When black & white TV was the norm in American households, hotels lured customers with color TV. When color TV became widespread, hotels offered cable. Once cable was prevalent, the response was free HBO. And then hotels sweetened the inducements with video-on-demand, while cable struggled to introduce VOD.
â€œCable has caught up; the two are at parity,â€� says Peter Klebanoff, VP of sales and industry relations for LodgeNet Entertainment, a major provider of entertainment and information systems for the lodging industry. â€œSo the hotels are once again looking to deliver an experience that is better than at home.â€�
And that means high-definition television on a large flat-screen TV.
The technology upgrade is â€œpart of an overall amenity increase in upscale, upper upscale and luxury rooms,â€� says Kirk Reed, a technology and leisure analyst for PricewaterhouseCoopers. Flat-screen HDTV has two main attractions for hoteliers, Reed says. â€œIt's obviously a nice TV,â€� he says, but it also eliminates the need for the hulking entertainment-center armoires that dominate so many hotel rooms, a move that â€œfrees up precious space.â€�
At the annual Hospitality Industry Technology Exposition and Conference (HITEC) gathering in Los Angeles last month, HDTV was a focal point of the show.
LodgeNet's Klebanoff says several of its high-end customers, including the Hard Rock Hotel in Chicago and the Beverly Hilton in Los Angeles, are installing 42-inch plasma screens in their rooms. LodgeNet, which services 5,900 lodging properties and 1 million hotel rooms, hopes to be under contract to deliver HDTV to about 50,000 rooms by the end of the year.
â€œA complicated cabling processâ€�
But don't expect an industry-wide stampede. Robert Mandelbaum, an analyst for PKF Hospitality Research, says hotels tend to upgrade their room furnishings and technology every four to seven years; he doesn't anticipate flat-screen HDTV to be â€œeverywhereâ€� in the hotel business until a decade from now. And, indeed, the new plasma-screen installations at the Beverly Hilton are just part of a $60 million general refurbishing, according to Michael Robertson, the project's manager.
Robertson says that one brake on the move to HDTV will simply be a matter of logistics: â€œHanging a plasma screen on a concrete wall requires a complicated cabling process.â€� And gone will be the days when a guest, angry over a malfunctioning TV, could be easily placated by quickly swapping it out for another one. â€œThese are far more difficult to maintain and switch if damaged,â€� Robertson says.
But no matter how tricky they are to install and maintain, not providing them as a hotel amenity simply isn't an option in some quarters: Flat-screen TVs have dropped in price to a point where they are now just symbols of luxury rather than mad extravagance. â€œAs consumers pay more [for hotel rooms], they are expecting to receive more in terms of conveniences and comforts,â€� says Smedes Rose, an industry analyst for the Calyon investment bank.
LodgeNet will be a prime mover behind the switch to hotel HDTV. The company's service pulls in local HD signals via over-the-air antennas at hotels, while cable networks are delivered via DirecTV. (Over 500,000 LodgeNet rooms rely on DirecTV).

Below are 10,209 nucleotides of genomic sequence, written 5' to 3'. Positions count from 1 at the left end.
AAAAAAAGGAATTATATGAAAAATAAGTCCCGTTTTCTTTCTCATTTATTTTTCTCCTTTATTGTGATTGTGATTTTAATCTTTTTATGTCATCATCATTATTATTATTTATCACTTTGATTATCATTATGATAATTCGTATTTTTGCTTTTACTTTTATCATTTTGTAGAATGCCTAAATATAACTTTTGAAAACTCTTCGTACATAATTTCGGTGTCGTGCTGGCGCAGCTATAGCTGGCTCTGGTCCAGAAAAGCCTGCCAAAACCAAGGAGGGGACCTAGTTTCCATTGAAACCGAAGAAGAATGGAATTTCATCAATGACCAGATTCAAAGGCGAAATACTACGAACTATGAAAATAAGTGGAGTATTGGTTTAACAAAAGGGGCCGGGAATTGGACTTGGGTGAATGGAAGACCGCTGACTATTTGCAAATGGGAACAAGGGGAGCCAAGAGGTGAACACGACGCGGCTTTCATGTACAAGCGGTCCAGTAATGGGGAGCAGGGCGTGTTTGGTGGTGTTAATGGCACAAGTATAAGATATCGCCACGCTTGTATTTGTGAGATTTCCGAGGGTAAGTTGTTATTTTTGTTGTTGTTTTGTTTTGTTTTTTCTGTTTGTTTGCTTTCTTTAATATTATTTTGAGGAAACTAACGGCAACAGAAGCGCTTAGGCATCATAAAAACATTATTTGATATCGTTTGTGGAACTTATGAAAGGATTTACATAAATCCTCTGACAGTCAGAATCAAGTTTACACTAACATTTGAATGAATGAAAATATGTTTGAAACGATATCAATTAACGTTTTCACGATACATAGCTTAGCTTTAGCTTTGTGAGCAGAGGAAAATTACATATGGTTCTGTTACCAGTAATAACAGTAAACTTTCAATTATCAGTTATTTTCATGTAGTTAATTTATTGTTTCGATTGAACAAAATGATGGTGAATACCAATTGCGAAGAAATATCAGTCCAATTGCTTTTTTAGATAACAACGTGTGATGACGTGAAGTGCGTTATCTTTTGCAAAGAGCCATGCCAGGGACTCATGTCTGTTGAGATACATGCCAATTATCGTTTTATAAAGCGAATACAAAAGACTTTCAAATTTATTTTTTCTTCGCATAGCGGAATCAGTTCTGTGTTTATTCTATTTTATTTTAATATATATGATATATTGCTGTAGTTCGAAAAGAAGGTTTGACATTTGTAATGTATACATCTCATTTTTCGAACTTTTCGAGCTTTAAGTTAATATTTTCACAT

LodgeNet's next-generation efforts revolve around its SigNETure platform. The HDTV service delivers 720-line progressive or 1080-line interlace video along with Dolby Digital 5.1 Surround Sound. A key component of the system is a 128-bit encryption technology (similar to that found in banks), which blasts out six decoding keys per second to make theft nearly impossible. â€œIt's not easy to convince movie studios to give us VOD content that is sometimes still in the movie theater if the system isn't secure,â€� Klebanoff says.
Simplicity is another important feature. â€œA president of a major hotel chain told me he wants to make sure that guests won't need four remotes to access content,â€� says Klebanoff. Guests in rooms with HDTV sets won't have the option of tuning to the analog version of the same channelâ€”a common cause of confused remote-juggling in many homes.
LodgeNet isn't alone in providing HD services for hotels. NXTV, a provider of Internet Protocol-based hotel entertainment services for more than 25,000 high-end rooms, including those in Four Seasons and Le Meridien hotels, has introduced a new HDTV set-top box. The company says it will display HDTV video-on-demand movies as well as other HD content.
James Miles, NXTV president and CEO, says the company will roll out the box this month. Features include the ability to display HDTV content delivered in MPEG-2 or MPEG-4 H.264 (an emerging standard gaining marketplace traction).
Next big thing: movie downloads
LodgeNet is eyeing a new wrinkle in the ongoing race to upgrade hotel-room technology: movie downloads.
The company has reached an agreement with Movielink to make some of the online movie distributor's titles available to guests for downloading onto a laptop. Movies would be downloaded from LodgeNet's on-site digital content server over the local area network (LAN), a service the company calls Entertainment 2GoSM. The thinking is that hotel guests facing a long trip home might be eager to download their own in-flight entertainment. With the movie coming from the hotel's server instead of the Internet, guests would have to wait only 10 minutes for their movie, instead of the hours that an online download often requires.
LodgeNet plans to begin offering this latest techno-amenity within the next few months.
Additional reporting by Rob Biederman